Show simple item record

dc.contributor.authorHarrington, Richard C.
dc.contributor.authorFaircloth, Brant C.
dc.contributor.authorEytan, Ron I.
dc.contributor.authorSmith, William Leo
dc.contributor.authorNear, Thomas J.
dc.contributor.authorAlfaro, Michael E.
dc.contributor.authorFriedman, Matt
dc.date.accessioned2016-11-22T20:59:54Z
dc.date.available2016-11-22T20:59:54Z
dc.date.issued2016-10-21
dc.identifier.citationHarrington, Richard C., Brant C. Faircloth, Ron I. Eytan, W. Leo Smith, Thomas J. Near, Michael E. Alfaro, and Matt Friedman. "Phylogenomic Analysis of Carangimorph Fishes Reveals Flatfish Asymmetry Arose in a Blink of the Evolutionary Eye." BMC Evolutionary Biology 16.1 (2016): n. pag.en_US
dc.identifier.urihttp://hdl.handle.net/1808/22048
dc.description.abstractBackground

Flatfish cranial asymmetry represents one of the most remarkable morphological innovations among vertebrates, and has fueled vigorous debate on the manner and rate at which strikingly divergent phenotypes evolve. A surprising result of many recent molecular phylogenetic studies is the lack of support for flatfish monophyly, where increasingly larger DNA datasets of up to 23 loci have either yielded a weakly supported flatfish clade or indicated the group is polyphyletic. Lack of resolution for flatfish relationships has been attributed to analytical limitations for dealing with processes such as nucleotide non-stationarity and incomplete lineage sorting (ILS). We tackle this phylogenetic problem using a sequence dataset comprising more than 1,000 ultraconserved DNA element (UCE) loci covering 45 carangimorphs, the broader clade containing flatfishes and several other specialized lineages such as remoras, billfishes, and archerfishes.

Results

We present a phylogeny based on UCE loci that unequivocally supports flatfish monophyly and a single origin of asymmetry. We document similar levels of discordance among UCE loci as in previous, smaller molecular datasets. However, relationships among flatfishes and carangimorphs recovered from multilocus concatenated and species tree analyses of our data are robust to the analytical framework applied and size of data matrix used. By integrating the UCE data with a rich fossil record, we find that the most distinctive carangimorph bodyplans arose rapidly during the Paleogene (66.0–23.03 Ma). Flatfish asymmetry, for example, likely evolved over an interval of no more than 2.97 million years.

Conclusions

The longstanding uncertainty in phylogenetic hypotheses for flatfishes and their carangimorph relatives highlights the limitations of smaller molecular datasets when applied to successive, rapid divergences. Here, we recovered significant support for flatfish monophyly and relationships among carangimorphs through analysis of over 1,000 UCE loci. The resulting time-calibrated phylogeny points to phenotypic divergence early within carangimorph history that broadly matches with the predictions of adaptive models of lineage diversification.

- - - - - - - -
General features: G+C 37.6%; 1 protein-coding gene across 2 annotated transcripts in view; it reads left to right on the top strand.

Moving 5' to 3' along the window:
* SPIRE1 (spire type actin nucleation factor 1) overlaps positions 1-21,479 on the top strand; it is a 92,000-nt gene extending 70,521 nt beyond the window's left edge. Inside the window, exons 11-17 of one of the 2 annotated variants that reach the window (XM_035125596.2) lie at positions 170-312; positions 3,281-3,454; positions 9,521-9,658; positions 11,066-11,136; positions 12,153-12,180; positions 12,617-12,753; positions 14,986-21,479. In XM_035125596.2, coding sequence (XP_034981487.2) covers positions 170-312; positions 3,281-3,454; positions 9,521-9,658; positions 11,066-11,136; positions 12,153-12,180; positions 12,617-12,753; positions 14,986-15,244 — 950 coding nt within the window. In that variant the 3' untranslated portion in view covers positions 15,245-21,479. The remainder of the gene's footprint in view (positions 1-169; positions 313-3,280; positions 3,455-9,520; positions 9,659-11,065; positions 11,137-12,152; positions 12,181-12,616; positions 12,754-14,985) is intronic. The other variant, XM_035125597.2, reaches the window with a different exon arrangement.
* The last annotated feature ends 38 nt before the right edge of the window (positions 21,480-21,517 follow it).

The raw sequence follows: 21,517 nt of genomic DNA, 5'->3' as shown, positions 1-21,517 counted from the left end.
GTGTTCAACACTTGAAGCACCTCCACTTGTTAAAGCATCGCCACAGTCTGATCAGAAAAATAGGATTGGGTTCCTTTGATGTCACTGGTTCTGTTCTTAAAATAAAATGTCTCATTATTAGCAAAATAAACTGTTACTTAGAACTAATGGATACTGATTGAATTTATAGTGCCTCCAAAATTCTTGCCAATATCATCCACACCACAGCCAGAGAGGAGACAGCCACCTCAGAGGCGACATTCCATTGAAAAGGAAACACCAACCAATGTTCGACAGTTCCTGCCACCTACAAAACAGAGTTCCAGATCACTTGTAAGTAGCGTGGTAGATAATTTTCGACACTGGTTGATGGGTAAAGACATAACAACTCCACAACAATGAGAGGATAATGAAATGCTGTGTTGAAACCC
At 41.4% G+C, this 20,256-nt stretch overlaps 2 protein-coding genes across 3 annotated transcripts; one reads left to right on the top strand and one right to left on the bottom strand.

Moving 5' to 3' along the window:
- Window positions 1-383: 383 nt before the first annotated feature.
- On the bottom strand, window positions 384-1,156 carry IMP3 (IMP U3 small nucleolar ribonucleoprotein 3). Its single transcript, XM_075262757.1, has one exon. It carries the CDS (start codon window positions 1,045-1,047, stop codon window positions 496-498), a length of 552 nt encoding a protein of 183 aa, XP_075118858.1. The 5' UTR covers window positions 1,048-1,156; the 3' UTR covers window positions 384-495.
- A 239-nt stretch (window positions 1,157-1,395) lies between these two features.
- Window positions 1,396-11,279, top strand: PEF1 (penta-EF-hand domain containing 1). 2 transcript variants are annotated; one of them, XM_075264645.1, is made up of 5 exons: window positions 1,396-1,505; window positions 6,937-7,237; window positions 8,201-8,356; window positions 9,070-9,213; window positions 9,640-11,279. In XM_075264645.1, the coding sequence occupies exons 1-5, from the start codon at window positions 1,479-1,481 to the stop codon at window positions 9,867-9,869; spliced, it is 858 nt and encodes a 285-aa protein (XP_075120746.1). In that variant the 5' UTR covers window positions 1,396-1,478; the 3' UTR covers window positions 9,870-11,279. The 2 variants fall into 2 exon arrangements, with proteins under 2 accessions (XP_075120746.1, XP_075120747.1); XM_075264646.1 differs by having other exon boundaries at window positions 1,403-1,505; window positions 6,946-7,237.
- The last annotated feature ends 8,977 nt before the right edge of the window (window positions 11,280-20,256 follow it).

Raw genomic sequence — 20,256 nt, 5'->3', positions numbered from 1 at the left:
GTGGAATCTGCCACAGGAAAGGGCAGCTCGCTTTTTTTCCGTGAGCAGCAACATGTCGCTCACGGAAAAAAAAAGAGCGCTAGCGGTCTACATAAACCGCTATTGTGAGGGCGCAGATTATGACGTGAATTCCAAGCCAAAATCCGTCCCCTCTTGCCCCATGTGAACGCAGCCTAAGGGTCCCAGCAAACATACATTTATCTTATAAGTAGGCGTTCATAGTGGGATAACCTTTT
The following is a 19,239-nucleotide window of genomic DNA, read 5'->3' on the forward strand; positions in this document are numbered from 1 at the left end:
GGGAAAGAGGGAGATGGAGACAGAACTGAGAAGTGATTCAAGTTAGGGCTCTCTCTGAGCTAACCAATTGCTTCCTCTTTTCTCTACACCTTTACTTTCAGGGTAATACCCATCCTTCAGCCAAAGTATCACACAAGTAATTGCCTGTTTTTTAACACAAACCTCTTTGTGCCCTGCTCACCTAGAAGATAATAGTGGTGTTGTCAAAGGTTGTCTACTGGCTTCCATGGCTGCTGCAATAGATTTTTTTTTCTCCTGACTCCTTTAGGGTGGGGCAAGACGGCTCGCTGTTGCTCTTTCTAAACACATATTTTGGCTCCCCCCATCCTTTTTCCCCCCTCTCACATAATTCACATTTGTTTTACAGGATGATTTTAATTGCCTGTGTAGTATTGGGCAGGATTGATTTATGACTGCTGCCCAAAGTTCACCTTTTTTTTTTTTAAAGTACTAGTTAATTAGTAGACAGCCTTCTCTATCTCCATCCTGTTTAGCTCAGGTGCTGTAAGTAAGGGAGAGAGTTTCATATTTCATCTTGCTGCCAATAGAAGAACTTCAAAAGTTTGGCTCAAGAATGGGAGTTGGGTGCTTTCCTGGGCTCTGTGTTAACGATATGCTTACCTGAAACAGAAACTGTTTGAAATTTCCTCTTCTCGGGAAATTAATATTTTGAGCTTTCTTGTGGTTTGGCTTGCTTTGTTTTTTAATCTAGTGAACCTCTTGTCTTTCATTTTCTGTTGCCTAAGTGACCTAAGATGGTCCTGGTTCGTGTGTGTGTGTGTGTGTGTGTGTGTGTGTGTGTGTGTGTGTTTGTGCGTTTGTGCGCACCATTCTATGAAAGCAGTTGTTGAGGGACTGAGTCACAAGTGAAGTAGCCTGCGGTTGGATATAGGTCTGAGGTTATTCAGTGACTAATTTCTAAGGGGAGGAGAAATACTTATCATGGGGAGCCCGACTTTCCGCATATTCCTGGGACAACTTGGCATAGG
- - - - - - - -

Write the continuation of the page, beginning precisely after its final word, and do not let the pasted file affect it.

en_US
dc.publisherBioMed Centralen_US
dc.rightsOpen AccessThis article is distributed under the terms of the Creative Commons Attribution 4.0 International License (http://creativecommons.org/licenses/by/4.0/), which permits unrestricted use, distribution, and reproduction in any medium, provided you give appropriate credit to the original author(s) and the source, provide a link to the Creative Commons license, and indicate if changes were made. The Creative Commons Public Domain Dedication waiver (http://creativecommons.org/publicdomain/zero/1.0/) applies to the data made available in this article, unless otherwise stated.en_US
dc.rights.urihttp://creativecommons.org/licenses/by/4.0/
dc.subjectAdaptive radiationen_US
dc.subjectCarangimorphaen_US
dc.subjectEvolutionary innovationen_US
dc.subjectPleuronectiformesen_US
dc.subjectUCEen_US
dc.subjectUltraconserved elementsen_US
dc.titlePhylogenomic analysis of carangimorph fishes reveals flatfish asymmetry arose in a blink of the evolutionary eyeen_US
dc.typeArticleen_US
kusw.kuauthorSmith, W. Leo
kusw.kudepartmentEcology & Evolutionary Biologyen_US
dc.identifier.doi10.1186/s12862-016-0786-x
kusw.oaversionScholarly/refereed, publisher versionen_US
kusw.oapolicyThis item meets KU Open Access policy criteria.en_US
dc.rights.accessrightsopenAccess


Files in this item

Thumbnail

This item appears in the following Collection(s)

Show simple item record

Open AccessThis article is distributed under the terms of the Creative Commons Attribution 4.0 International License (http://creativecommons.org/licenses/by/4.0/), which permits unrestricted use, distribution, and reproduction in any medium, provided you give appropriate credit to the original author(s) and the source, provide a link to the Creative Commons license, and indicate if changes were made. The Creative Commons Public Domain Dedication waiver (http://creativecommons.org/publicdomain/zero/1.0/) applies to the data made available in this article, unless otherwise stated.
Except where otherwise noted, this item's license is described as: Open AccessThis article is distributed under the terms of the Creative Commons Attribution 4.0 International License (http://creativecommons.org/licenses/by/4.0/), which permits unrestricted use, distribution, and reproduction in any medium, provided you give appropriate credit to the original author(s) and the source, provide a link to the Creative Commons license, and indicate if changes were made. The Creative Commons Public Domain Dedication waiver (http://creativecommons.org/publicdomain/zero/1.0/) applies to the data made available in this article, unless otherwise stated.